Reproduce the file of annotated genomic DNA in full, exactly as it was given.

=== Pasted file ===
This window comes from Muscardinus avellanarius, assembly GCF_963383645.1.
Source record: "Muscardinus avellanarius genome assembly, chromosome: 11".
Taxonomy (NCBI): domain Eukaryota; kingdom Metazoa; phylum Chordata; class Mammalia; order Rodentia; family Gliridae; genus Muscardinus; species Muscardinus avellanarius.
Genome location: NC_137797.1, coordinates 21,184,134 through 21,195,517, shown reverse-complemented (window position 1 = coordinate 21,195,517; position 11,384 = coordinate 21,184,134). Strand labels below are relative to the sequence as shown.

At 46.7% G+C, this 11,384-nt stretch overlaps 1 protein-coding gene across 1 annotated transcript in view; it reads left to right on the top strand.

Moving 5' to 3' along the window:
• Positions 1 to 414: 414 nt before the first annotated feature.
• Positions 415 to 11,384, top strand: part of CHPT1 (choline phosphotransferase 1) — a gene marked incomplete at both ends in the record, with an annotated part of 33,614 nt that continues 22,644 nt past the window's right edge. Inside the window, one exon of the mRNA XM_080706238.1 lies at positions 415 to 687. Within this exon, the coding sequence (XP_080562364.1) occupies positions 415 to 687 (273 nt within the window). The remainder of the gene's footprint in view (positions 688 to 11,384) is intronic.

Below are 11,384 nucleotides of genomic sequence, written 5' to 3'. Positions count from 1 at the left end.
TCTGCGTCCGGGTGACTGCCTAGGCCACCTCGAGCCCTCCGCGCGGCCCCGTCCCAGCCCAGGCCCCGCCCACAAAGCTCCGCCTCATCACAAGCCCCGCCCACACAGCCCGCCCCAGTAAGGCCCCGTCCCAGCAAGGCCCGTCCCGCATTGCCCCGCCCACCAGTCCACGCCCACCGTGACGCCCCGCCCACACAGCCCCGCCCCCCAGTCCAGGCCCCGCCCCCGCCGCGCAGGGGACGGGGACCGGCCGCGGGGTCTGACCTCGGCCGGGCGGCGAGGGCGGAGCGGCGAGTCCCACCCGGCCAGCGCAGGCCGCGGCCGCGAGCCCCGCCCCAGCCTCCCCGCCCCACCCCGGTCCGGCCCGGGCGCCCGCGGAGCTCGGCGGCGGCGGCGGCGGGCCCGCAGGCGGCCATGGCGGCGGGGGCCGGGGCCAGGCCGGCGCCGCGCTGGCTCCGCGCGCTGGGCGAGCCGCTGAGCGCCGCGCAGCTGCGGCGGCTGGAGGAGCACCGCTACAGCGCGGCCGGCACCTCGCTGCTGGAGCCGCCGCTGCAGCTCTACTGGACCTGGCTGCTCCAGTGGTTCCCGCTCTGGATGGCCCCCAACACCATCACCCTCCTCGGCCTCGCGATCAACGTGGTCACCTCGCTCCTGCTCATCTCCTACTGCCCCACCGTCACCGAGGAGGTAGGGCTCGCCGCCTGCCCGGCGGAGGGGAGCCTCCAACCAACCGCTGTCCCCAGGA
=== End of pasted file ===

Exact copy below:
This window comes from Muscardinus avellanarius, assembly GCF_963383645.1.
Source record: "Muscardinus avellanarius genome assembly, chromosome: 11".
Taxonomy (NCBI): domain Eukaryota; kingdom Metazoa; phylum Chordata; class Mammalia; order Rodentia; family Gliridae; genus Muscardinus; species Muscardinus avellanarius.
Genome location: NC_137797.1, coordinates 21,184,134 through 21,195,517, shown reverse-complemented (window position 1 = coordinate 21,195,517; position 11,384 = coordinate 21,184,134). Strand labels below are relative to the sequence as shown.

At 46.7% G+C, this 11,384-nt stretch overlaps 1 protein-coding gene across 1 annotated transcript in view; it reads left to right on the top strand.

Moving 5' to 3' along the window:
• Positions 1 to 414: 414 nt before the first annotated feature.
• Positions 415 to 11,384, top strand: part of CHPT1 (choline phosphotransferase 1) — a gene marked incomplete at both ends in the record, with an annotated part of 33,614 nt that continues 22,644 nt past the window's right edge. Inside the window, one exon of the mRNA XM_080706238.1 lies at positions 415 to 687. Within this exon, the coding sequence (XP_080562364.1) occupies positions 415 to 687 (273 nt within the window). The remainder of the gene's footprint in view (positions 688 to 11,384) is intronic.

Below are 11,384 nucleotides of genomic sequence, written 5' to 3'. Positions count from 1 at the left end.
TCTGCGTCCGGGTGACTGCCTAGGCCACCTCGAGCCCTCCGCGCGGCCCCGTCCCAGCCCAGGCCCCGCCCACAAAGCTCCGCCTCATCACAAGCCCCGCCCACACAGCCCGCCCCAGTAAGGCCCCGTCCCAGCAAGGCCCGTCCCGCATTGCCCCGCCCACCAGTCCACGCCCACCGTGACGCCCCGCCCACACAGCCCCGCCCCCCAGTCCAGGCCCCGCCCCCGCCGCGCAGGGGACGGGGACCGGCCGCGGGGTCTGACCTCGGCCGGGCGGCGAGGGCGGAGCGGCGAGTCCCACCCGGCCAGCGCAGGCCGCGGCCGCGAGCCCCGCCCCAGCCTCCCCGCCCCACCCCGGTCCGGCCCGGGCGCCCGCGGAGCTCGGCGGCGGCGGCGGCGGGCCCGCAGGCGGCCATGGCGGCGGGGGCCGGGGCCAGGCCGGCGCCGCGCTGGCTCCGCGCGCTGGGCGAGCCGCTGAGCGCCGCGCAGCTGCGGCGGCTGGAGGAGCACCGCTACAGCGCGGCCGGCACCTCGCTGCTGGAGCCGCCGCTGCAGCTCTACTGGACCTGGCTGCTCCAGTGGTTCCCGCTCTGGATGGCCCCCAACACCATCACCCTCCTCGGCCTCGCGATCAACGTGGTCACCTCGCTCCTGCTCATCTCCTACTGCCCCACCGTCACCGAGGAGGTAGGGCTCGCCGCCTGCCCGGCGGAGGGGAGCCTCCAACCAACCGCTGTCCCCAGGA